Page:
Hipster Is Over: Dov Charney on the Future of American Apparel

Dov Charney, the CEO and founder of American Apparel, has declared one of the last things we'd ever expect to come out of his mouth: "Hipster is over." In a recent profile in Business Week, amidst all the company's finance troubles, Charney announced the brand would take a new design direction, veering more towards preppy styles, such as pleated pants, blazers, button-down shirt,s and the like.

Though Charney's announcement of the death of hipsterdom is a shocking one, we can't say that incorporating more prepster-based looks into the brand's collection is really a revolutionary move. Despite the recent proliferation of spandex and neon, hipster style has always had its roots in preppy-ness. Take the skinny, high-waisted jean for example, or the fitted plaid button-down shirt. Boat shoes and tennis sneakers, both of which have been spotted on the feet of downtown hipsters these past few seasons, were first worn by sweater-tied-over-the-shoulder, collar-popping preppies (and indeed, the semi-farcical Hipster Handbook was a satire on the Official Preppy Handbook, originally published back in 1980).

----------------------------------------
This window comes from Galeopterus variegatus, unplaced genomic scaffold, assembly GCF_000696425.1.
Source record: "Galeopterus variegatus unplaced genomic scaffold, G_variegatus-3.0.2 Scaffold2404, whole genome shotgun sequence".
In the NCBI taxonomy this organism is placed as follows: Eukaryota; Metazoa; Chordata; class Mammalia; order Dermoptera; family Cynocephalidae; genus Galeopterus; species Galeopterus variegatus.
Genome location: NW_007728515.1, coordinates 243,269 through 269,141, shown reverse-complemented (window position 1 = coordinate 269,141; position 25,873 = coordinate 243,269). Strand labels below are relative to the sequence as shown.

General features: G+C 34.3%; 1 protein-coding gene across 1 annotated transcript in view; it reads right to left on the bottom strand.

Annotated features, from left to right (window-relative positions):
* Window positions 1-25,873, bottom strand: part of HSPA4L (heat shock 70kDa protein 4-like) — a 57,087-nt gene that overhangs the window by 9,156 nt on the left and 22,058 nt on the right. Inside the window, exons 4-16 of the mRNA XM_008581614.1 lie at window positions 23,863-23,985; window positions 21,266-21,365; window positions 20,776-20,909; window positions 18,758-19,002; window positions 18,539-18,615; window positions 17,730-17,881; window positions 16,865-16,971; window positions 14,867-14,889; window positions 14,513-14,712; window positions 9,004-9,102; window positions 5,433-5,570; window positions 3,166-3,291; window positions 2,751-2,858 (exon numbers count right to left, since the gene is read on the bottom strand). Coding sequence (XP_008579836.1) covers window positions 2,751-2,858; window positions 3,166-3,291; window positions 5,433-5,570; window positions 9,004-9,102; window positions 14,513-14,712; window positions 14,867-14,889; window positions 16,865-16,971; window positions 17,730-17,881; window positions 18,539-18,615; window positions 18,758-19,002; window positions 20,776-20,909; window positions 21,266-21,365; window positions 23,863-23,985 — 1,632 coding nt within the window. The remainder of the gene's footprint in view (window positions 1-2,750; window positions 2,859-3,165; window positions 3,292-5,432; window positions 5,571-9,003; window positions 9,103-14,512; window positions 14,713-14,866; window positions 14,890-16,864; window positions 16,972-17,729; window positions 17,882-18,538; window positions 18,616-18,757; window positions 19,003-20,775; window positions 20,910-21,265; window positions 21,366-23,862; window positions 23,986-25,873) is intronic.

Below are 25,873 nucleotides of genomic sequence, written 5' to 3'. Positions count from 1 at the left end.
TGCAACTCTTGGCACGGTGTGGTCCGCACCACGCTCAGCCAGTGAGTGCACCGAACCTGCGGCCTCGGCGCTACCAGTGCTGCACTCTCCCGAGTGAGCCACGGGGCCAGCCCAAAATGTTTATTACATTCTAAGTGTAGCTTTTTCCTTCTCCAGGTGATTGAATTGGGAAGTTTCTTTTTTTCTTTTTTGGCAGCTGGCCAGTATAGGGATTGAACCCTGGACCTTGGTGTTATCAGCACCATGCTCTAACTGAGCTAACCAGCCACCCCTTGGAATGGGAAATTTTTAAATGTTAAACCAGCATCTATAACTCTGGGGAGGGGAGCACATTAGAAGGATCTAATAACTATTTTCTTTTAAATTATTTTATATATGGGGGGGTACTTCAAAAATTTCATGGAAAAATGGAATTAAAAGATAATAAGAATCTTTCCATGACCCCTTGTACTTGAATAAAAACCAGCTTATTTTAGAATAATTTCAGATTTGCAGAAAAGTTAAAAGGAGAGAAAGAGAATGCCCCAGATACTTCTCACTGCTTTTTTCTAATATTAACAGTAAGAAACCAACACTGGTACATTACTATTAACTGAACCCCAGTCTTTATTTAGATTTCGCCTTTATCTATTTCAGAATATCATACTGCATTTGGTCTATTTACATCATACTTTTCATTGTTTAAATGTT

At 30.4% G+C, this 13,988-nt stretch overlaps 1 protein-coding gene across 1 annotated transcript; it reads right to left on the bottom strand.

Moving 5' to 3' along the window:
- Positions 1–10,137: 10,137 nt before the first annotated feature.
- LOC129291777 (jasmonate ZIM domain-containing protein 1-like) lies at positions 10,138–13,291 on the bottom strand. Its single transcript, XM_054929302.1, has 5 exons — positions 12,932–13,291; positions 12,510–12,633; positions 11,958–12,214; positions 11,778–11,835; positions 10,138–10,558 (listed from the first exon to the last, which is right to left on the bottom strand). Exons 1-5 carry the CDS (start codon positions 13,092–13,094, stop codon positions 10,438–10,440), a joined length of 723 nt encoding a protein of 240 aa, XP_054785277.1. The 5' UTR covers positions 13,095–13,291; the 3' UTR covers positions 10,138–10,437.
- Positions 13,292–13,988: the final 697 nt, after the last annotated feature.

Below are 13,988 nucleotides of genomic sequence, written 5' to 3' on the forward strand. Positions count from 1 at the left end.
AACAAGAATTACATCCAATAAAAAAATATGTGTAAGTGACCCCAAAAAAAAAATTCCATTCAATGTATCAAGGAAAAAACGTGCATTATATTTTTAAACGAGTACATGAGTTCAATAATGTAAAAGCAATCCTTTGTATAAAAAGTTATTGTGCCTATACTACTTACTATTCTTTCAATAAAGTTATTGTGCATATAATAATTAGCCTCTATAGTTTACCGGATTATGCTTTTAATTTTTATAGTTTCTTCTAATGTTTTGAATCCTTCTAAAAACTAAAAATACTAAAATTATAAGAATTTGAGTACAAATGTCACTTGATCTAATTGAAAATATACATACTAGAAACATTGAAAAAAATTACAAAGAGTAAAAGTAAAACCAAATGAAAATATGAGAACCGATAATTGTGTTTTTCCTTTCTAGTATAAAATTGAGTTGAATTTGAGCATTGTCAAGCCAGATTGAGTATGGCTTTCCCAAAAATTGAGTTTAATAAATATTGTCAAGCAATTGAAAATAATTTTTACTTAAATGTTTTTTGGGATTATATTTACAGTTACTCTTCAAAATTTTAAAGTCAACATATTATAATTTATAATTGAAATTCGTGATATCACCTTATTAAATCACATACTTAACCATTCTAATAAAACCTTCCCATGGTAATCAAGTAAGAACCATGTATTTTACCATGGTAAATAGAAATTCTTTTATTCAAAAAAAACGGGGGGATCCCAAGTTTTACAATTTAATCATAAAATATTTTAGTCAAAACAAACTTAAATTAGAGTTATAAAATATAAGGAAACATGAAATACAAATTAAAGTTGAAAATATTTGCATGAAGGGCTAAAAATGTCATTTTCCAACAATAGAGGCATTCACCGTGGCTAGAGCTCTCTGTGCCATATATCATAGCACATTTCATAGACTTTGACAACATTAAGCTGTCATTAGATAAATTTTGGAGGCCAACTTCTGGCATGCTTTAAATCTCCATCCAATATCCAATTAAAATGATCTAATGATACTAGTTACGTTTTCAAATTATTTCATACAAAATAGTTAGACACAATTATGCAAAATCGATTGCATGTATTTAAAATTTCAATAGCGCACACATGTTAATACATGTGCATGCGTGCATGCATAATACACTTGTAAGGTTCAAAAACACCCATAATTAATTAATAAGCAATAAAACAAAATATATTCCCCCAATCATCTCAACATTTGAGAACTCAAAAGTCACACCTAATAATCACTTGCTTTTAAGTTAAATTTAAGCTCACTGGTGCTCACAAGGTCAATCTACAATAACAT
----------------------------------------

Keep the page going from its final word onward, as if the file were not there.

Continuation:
Though these looks don't seem very ground-breaking, consider them staples that, like the humble cotton t-shirt—which American Apparel clearly helped elevate—never really go out of style. 

The future of the company has more to do with pleated pants and skirts, however. Today American Apparel must file its most recent (and already-delayed) quarterly report in order to avoid being delisted by the NYSE.

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